Arthropods (Phylum Arthropoda) are the largest phylum of animals and include the insects, arachnids, crustaceans, and other similar creatures. Over four out of five extant (living today) animal species are arthropods, with over a million modern species described and a fossil record reaching back to the early Cambrian. Arthropods are common throughout marine, freshwater, terrestrial, and even aerial environments, as well as including various symbiotic and parasitic forms. They range in size from microscopic plankton (~0.25 mm) up to forms several metres long.
Basic arthropod structure
The success of the arthropods is related to their hard exoskeleton, segmentation, and jointed appendages. The appendages are used for feeding, sensory reception, defense, and locomotion.
Arthropods respire (breathe) through a tracheal system; a potential difficulty considering that the skeletal structure is external and covers nearly all of the body. Aquatic arthropods use gills to exchange gases. These gills are specialized with an extensive surface area in contact with the surrounding water. Terrestrial arthropods have internal surfaces that are specialized for gas exchange. The insects have tracheal systems: air sacs leading into the body from pores, called spiracles,in the cuticle.
Arthropods have an open circulatory system: hemolymph* or blood is propelled by a series of hearts into the body cavity where it comes in direct contact with the tissues. Arthropods are protostomes. There is a coelom, but it is reduced to a tiny cavity around the reproductive and excretory organs, and the dominant body cavity is a hemocoel, filled with hemolymph which bathes the organs directly. The arthropod body is divided into a series of distinct segments, plus a presegmental acron which usually supports compound and simple eyes and a postsegmental telson. These are grouped into distinct, specialized body regions called tagmata. Each segment at least primitively supports a pair of appendages.
The cuticle in arthropods forms a rigid exoskeleton, composed mainly of chitin, which is periodically shed as the animal grows. They contain a inner zone (procuticle) which is made of protein and chitin (a polysaccharide) and is resposible for the strength of the exoskeleton. The outer zone (epicuticle) lies on the surface of the procuticle. It is nonchitinous and is a complex of proteins and lipids. It provides the moisture proofing and protection to the procuticle. The exoskeleton takes the form of plates called sclerites on the segments, plus rings on the appendages that divide them into segments separated by joints. This is in fact what gives arthropods their name—joint feet—and separates them from their very close relatives, the Onychophora and Tardigrada. The skeletons of arthropods strengthen them against attack by predators and are impermeable to water. In order to grow, an arthropod must shed its old exoskeleton and secrete a new one. This process, molting, is expensive in energy consumption. During the molting period, an arthropod is vulnerable. How do arthropods grow? Once their cuticle hardens they can't grow ever again. Their cuticles slowly expand as they increase in mass. They breakdown (digest) their cuticle every now and then when they need to grow. Their cuticle hardens at their adult size and they slowly grow to fill it up. NOTE: the blood of some arthropods does not contain iron based hemoglobin but copper based hemocyanin.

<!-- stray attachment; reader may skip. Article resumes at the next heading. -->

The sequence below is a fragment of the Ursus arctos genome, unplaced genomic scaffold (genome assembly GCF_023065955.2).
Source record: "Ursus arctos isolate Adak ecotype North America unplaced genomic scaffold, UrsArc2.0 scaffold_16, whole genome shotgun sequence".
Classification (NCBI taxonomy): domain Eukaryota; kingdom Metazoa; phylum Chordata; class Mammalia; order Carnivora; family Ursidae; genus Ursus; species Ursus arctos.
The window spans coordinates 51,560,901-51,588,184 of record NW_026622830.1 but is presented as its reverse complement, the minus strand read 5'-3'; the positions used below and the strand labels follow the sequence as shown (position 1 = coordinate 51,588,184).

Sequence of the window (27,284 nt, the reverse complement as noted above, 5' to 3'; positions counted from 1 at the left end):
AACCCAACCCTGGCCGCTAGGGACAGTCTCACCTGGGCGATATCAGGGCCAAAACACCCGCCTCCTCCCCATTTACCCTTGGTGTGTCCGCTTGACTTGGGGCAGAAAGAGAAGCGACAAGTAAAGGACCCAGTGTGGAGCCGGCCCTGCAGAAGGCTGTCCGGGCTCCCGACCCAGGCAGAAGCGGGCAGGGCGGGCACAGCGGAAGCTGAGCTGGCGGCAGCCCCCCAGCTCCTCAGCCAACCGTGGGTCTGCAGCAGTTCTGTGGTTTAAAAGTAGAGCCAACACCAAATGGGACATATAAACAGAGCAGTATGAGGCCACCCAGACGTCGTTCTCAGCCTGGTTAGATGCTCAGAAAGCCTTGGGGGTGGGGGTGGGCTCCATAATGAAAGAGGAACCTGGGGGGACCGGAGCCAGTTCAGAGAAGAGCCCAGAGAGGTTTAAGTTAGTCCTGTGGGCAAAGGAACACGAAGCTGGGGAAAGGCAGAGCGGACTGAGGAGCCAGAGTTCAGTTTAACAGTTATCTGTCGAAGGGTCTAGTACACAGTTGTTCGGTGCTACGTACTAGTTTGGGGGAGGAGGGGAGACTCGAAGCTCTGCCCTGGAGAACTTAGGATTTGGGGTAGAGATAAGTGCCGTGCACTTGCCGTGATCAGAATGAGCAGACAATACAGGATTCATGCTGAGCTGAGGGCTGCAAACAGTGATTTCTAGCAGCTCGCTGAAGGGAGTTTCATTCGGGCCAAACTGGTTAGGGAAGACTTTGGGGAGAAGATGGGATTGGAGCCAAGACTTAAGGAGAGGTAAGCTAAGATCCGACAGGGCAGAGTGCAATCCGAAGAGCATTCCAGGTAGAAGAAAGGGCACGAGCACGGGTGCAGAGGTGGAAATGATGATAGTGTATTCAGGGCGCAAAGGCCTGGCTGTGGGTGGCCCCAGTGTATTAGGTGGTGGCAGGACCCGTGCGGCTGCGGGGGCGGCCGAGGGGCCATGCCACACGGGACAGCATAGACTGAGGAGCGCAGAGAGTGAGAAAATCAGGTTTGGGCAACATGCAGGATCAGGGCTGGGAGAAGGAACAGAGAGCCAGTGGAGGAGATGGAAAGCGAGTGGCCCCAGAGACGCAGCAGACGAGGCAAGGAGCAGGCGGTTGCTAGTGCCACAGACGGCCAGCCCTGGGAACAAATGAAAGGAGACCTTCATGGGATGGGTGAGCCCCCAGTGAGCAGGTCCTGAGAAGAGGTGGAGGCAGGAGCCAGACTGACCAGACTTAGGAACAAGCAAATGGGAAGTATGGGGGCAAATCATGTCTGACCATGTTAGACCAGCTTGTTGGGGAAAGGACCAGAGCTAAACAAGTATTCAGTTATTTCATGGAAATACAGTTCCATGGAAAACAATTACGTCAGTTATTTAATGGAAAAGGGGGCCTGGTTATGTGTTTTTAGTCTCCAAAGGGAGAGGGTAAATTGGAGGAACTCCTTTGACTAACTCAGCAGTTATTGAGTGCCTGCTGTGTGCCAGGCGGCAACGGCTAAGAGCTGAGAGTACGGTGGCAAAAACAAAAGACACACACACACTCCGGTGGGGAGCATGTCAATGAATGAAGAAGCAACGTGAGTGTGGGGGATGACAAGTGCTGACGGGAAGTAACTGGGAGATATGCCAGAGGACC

At one point it was considered that the different subphyla of arthropods had separate origins from segmented worms, and in particular that the Uniramia were closer to the Onychophora than to other arthropods. However, this is rejected by most workers, and is contradicted by genetic studies.
Traditionally the Annelida have been considered the closest relatives of these three phyla, on account of their common segmentation. More recently, however, this has been considered convergent evolution, and the arthropods and allies may be closer related to certain pseudocoelomates such as roundworms that share with them growth by molting, or ecdysis. These two possible lineages have been termed the Articulata and Ecdysozoa.
The classification of the arthropods varies somewhat from source to source. There are five main subgroups: the Trilobita, Chelicerata, Myriapoda, Hexapoda, and Crustacea, which may be variously ranked from subphyla to classes, with various other taxa introduced above or below them and corresponding changes in the ranks of their subgroups. Here we have followed a "splitting" taxonomy, containing only generally accepted groups and assigning them higher ranks.
Aside from these major groups, there are also a number of fossil forms, mostly from the lower Cambrian, which are difficult to place, either from lack of obvious affinity to any of the main groups or from clear affinity to several of them.
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